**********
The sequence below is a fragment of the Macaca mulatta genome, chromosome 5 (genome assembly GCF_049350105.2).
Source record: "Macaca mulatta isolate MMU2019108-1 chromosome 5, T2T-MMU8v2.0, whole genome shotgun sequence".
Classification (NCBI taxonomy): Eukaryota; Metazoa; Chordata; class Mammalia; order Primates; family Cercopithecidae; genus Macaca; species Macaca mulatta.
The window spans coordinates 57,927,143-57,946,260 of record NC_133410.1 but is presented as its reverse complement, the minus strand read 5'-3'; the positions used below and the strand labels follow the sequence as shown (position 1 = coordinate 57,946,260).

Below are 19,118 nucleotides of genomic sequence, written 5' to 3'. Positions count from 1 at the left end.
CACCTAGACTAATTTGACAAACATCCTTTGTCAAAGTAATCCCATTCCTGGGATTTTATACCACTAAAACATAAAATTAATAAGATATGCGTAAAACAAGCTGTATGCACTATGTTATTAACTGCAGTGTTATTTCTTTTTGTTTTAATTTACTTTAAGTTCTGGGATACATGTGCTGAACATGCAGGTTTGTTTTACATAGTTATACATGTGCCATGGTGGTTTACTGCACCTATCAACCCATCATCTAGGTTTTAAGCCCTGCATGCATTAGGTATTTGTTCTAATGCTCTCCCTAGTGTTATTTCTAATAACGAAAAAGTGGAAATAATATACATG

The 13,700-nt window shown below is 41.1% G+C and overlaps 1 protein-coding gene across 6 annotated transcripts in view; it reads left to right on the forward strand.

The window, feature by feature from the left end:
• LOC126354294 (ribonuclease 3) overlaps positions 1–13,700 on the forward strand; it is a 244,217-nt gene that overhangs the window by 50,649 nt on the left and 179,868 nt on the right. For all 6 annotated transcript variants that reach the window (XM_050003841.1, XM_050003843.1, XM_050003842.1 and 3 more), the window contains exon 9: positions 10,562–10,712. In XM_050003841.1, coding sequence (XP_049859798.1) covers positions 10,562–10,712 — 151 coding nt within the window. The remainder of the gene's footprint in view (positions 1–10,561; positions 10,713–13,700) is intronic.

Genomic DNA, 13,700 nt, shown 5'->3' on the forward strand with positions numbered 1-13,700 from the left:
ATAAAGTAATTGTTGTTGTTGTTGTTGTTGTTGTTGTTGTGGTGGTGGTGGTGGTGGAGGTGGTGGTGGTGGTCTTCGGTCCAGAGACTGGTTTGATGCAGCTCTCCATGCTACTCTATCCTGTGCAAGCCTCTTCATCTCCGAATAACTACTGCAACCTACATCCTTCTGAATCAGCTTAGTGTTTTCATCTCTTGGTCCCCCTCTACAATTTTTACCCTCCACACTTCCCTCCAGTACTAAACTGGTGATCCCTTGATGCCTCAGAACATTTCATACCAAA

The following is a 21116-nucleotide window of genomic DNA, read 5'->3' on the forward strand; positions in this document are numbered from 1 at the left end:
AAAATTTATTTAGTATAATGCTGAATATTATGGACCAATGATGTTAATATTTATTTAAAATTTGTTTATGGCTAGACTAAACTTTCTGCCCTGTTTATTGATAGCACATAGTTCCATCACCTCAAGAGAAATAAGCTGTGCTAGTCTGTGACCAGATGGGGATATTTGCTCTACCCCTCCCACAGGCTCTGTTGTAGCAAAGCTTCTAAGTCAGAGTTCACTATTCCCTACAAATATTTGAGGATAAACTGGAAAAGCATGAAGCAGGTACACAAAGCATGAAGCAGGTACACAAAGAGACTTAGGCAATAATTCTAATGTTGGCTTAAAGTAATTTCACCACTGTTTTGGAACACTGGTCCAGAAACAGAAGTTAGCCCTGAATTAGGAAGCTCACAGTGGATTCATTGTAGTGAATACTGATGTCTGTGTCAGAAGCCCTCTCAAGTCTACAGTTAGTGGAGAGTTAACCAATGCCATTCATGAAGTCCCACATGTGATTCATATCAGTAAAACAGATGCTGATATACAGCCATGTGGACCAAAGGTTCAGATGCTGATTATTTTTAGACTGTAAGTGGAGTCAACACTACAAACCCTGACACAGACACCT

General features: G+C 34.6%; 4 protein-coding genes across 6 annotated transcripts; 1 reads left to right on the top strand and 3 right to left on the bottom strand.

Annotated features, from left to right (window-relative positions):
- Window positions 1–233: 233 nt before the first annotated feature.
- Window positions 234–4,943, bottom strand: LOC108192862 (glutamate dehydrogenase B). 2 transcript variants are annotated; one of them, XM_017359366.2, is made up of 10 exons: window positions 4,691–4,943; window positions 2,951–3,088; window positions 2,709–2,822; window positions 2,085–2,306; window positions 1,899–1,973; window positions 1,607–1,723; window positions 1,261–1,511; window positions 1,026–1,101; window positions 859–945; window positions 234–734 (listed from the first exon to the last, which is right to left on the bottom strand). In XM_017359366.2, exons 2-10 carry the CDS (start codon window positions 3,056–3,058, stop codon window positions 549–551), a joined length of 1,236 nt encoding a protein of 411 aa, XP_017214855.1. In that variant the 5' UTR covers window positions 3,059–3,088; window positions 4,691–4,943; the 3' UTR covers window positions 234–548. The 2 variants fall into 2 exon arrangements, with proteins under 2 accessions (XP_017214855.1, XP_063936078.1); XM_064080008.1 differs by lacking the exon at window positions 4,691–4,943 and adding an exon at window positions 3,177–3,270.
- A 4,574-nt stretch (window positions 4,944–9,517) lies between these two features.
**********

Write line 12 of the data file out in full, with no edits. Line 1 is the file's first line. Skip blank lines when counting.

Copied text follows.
The following is a 21116-nucleotide window of genomic DNA, read 5'->3' on the forward strand; positions in this document are numbered from 1 at the left end: